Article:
Do you have a right to your partner’s phone?

Thursday May 14 2020

Everyone has things they want to keep private.

Everyone has things they want to keep private. Do not take that away from someone else, especially someone you love. NET PHOTO 

By Joan Salmon

In relationships, the phone has led to suspicion, quarrels, fights and ultimately breakups. While some have become married to their phones, others have got into a habit of snooping in their partner’s phone.
Concerned with the rate at which phones are becoming the dot that connects couples to breakups, one asked why a partner would not leave their significant other’s phone alone. “With social media such as Whatsapp, you may belong to several groups and have no control over what is sent. For example, people will send you questionable videos. If your partner were to peruse through the videos, chances of them thinking that you are engaged in promiscuous relationships or watching pornography are high. That is why partners should stay away from each other’s phone,” anonymous said.

Two become one
But what happens to the Bible verse that says, “...and then two shall become one.”? “Why should it be a problem that I check your phone? That means there is something sinister that you want to keep from me,” the argument continued.
While it is healthy to have boundaries in relationships, it is also important that partners trust each other. Peter Wandera says our lovers’ phones are a no-go zone. “However, that is not how all lovers handle their issues as some share their phones because they have nothing to hide,” he says.

No-go area
Ibrahim Lovelace says he loves flirting. Therefore, his phone is a no go area. “My partner would kill me if they looked through my phone,” he says.
Joe Nsibirwa is against partners touching their significant other’s phone without their express permission. “Know your boundaries and only answer their phone if you two have agreed you can answer the phone in their absence. Other than that, never touch your partner’s phone no matter how much you trust them,” he says.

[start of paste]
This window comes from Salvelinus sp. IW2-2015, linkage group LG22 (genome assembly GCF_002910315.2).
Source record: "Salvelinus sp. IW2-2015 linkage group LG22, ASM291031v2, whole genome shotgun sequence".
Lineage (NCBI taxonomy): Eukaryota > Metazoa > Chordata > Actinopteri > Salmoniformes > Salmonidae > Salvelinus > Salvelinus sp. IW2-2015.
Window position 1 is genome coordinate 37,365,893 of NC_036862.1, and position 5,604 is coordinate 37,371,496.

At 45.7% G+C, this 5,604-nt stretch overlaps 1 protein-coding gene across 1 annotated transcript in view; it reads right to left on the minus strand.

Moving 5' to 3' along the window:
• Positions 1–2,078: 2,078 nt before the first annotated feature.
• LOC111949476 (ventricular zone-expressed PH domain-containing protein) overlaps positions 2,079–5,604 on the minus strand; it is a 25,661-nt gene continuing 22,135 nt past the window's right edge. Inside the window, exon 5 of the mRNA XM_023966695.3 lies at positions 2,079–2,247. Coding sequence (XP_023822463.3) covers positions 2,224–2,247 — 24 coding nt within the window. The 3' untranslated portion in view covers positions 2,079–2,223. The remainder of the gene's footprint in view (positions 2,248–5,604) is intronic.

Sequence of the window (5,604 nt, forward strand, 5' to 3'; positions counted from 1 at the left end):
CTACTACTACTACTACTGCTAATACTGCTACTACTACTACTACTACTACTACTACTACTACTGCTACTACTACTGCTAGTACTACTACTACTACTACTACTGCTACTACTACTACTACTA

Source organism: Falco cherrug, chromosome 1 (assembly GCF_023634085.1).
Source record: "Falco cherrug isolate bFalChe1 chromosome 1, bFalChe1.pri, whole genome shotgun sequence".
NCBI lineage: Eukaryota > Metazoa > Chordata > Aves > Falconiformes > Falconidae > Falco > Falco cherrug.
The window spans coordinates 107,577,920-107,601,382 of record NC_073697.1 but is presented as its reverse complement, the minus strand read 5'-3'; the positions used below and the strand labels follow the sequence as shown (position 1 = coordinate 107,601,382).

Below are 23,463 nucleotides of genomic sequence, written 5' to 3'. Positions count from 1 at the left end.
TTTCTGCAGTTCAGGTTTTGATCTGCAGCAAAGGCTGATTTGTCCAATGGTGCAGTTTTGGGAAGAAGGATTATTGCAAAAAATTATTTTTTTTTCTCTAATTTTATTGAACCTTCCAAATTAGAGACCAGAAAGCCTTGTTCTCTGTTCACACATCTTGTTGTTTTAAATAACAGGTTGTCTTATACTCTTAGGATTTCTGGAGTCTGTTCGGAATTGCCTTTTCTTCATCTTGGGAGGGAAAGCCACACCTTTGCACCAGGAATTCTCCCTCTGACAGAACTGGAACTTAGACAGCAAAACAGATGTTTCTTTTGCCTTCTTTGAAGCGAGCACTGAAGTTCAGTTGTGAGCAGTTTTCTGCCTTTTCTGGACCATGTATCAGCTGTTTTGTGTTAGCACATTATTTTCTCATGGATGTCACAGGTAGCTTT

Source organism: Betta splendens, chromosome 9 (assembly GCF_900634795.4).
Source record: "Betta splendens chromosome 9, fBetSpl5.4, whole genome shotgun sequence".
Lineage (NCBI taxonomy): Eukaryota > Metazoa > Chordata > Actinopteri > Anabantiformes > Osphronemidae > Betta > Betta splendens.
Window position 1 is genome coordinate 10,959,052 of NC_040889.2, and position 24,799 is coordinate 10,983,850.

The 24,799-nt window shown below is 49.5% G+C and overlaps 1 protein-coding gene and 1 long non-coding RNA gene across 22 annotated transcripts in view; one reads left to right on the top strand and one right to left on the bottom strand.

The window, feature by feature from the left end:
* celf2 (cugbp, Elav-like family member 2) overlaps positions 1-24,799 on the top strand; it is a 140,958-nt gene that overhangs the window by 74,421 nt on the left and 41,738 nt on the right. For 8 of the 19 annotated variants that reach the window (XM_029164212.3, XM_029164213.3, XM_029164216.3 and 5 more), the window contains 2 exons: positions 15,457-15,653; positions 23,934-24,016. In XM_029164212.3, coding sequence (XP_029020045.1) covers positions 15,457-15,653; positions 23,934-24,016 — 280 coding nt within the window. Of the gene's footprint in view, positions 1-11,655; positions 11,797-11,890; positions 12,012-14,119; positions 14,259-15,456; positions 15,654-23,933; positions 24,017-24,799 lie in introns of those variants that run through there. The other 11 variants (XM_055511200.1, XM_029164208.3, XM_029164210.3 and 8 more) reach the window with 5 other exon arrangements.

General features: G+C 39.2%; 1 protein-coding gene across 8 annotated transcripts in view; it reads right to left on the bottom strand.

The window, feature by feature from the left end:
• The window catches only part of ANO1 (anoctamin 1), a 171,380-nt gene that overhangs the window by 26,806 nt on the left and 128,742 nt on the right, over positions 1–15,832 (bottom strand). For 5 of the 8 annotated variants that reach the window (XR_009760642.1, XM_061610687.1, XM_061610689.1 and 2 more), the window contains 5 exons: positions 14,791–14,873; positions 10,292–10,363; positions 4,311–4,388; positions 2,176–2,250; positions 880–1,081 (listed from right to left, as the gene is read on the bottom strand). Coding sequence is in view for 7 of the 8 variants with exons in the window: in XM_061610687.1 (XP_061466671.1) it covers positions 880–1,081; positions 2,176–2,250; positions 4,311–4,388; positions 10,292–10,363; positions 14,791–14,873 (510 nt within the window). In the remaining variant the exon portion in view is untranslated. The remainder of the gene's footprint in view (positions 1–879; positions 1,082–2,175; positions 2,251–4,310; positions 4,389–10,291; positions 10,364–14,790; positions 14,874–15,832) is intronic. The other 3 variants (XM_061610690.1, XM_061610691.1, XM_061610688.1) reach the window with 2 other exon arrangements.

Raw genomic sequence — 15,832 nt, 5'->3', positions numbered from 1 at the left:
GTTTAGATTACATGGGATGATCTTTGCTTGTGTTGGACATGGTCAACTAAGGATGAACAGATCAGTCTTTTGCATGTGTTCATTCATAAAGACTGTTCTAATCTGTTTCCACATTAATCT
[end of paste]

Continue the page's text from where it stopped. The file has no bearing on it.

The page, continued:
Sandra Nantumbwe says: “It is not okay to check my partner’s phone unless he requests me to.” In regards to one hiding their phone all the time, Nantumbwe says she would politely ask them why and talk about it.

Experts say
Evelyn C K Lufafa, a counselling psychologist, says ccommunication in a family is key and the appropriate answer to most marital issues.
Lufafa notes that phones or social media are not the problem. “If you receive WhatsApp messages from people you sincerely have nothing to do with, be open with your partner and talk about it. You can go ahead and show them to your partner. This will open up a clear communication line,” she advises.
While some think that simply deleting unwanted or storm-brewing content is enough, Lufafa says deleting will solve the problem today but seeing that you are human, you will forget at one point and they will see them. “This will send a different message to your partner.”
Looking at relationship stability, Lufafa says it is important to learn your mate and know what annoys them as well as what makes them happy.